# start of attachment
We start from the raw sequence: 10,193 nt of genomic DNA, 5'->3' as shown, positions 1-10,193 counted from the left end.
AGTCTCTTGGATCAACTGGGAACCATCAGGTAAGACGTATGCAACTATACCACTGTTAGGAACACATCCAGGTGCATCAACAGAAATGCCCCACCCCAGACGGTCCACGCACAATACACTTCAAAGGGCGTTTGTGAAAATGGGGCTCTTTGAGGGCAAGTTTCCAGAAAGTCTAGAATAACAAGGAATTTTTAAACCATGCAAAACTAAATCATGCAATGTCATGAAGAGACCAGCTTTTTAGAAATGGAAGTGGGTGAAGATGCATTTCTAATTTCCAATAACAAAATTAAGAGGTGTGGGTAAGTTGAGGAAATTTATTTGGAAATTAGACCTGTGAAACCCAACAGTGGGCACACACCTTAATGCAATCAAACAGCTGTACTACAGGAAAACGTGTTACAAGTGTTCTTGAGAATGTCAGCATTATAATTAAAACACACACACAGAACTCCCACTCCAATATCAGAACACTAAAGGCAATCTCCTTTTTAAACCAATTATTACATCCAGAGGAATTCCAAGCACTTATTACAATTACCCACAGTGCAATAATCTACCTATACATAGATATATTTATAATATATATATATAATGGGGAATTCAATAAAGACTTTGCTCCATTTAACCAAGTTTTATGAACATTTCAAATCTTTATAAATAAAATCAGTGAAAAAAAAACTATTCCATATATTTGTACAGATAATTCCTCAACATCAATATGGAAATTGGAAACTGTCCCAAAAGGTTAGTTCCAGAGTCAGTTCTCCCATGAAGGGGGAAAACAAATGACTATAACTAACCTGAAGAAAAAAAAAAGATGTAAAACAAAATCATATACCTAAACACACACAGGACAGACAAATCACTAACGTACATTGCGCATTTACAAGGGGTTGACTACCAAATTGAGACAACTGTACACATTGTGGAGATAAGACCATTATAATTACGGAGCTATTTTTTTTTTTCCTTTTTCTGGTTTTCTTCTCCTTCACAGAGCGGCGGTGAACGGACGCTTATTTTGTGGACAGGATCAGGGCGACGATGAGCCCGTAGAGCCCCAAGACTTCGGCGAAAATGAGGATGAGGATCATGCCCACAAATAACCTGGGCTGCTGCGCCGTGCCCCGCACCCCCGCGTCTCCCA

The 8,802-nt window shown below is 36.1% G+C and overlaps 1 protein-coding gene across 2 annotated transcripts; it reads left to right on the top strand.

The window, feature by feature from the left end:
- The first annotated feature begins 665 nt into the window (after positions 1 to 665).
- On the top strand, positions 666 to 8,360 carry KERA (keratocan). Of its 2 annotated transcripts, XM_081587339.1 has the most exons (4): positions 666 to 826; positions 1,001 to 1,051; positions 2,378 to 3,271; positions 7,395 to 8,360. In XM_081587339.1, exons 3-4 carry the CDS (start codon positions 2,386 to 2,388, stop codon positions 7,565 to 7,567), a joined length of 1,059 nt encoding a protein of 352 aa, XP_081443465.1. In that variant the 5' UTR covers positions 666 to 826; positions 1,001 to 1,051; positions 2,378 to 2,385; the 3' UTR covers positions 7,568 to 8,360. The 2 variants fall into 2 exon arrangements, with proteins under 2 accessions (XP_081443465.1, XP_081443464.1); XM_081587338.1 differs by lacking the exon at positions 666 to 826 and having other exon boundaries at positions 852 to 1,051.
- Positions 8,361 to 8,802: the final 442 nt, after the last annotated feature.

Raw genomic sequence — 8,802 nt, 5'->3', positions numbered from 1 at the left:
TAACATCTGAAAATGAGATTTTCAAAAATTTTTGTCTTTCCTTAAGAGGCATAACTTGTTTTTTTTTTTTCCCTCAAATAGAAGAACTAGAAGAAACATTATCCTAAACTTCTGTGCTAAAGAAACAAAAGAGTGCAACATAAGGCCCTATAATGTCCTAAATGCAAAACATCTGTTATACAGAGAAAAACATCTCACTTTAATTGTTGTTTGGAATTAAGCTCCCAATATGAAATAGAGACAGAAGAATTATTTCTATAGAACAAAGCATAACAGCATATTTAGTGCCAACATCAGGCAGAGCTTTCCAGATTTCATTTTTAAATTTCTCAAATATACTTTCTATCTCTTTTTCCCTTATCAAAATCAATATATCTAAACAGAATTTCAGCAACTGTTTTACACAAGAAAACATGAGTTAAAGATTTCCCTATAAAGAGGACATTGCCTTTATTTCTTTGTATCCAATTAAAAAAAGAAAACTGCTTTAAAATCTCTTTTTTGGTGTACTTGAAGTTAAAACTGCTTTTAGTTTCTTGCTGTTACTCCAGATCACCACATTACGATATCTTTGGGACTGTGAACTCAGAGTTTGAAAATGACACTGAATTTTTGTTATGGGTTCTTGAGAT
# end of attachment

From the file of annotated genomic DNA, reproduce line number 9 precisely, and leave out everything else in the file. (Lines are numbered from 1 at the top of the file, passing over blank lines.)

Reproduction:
TAACATCTGAAAATGAGATTTTCAAAAATTTTTGTCTTTCCTTAAGAGGCATAACTTGTTTTTTTTTTTTCCCTCAAATAGAAGAACTAGAAGAAACATTATCCTAAACTTCTGTGCTAAAGAAACAAAAGAGTGCAACATAAGGCCCTATAATGTCCTAAATGCAAAACATCTGTTATACAGAGAAAAACATCTCACTTTAATTGTTGTTTGGAATTAAGCTCCCAATATGAAATAGAGACAGAAGAATTATTTCTATAGAACAAAGCATAACAGCATATTTAGTGCCAACATCAGGCAGAGCTTTCCAGATTTCATTTTTAAATTTCTCAAATATACTTTCTATCTCTTTTTCCCTTATCAAAATCAATATATCTAAACAGAATTTCAGCAACTGTTTTACACAAGAAAACATGAGTTAAAGATTTCCCTATAAAGAGGACATTGCCTTTATTTCTTTGTATCCAATTAAAAAAAGAAAACTGCTTTAAAATCTCTTTTTTGGTGTACTTGAAGTTAAAACTGCTTTTAGTTTCTTGCTGTTACTCCAGATCACCACATTACGATATCTTTGGGACTGTGAACTCAGAGTTTGAAAATGACACTGAATTTTTGTTATGGGTTCTTGAGAT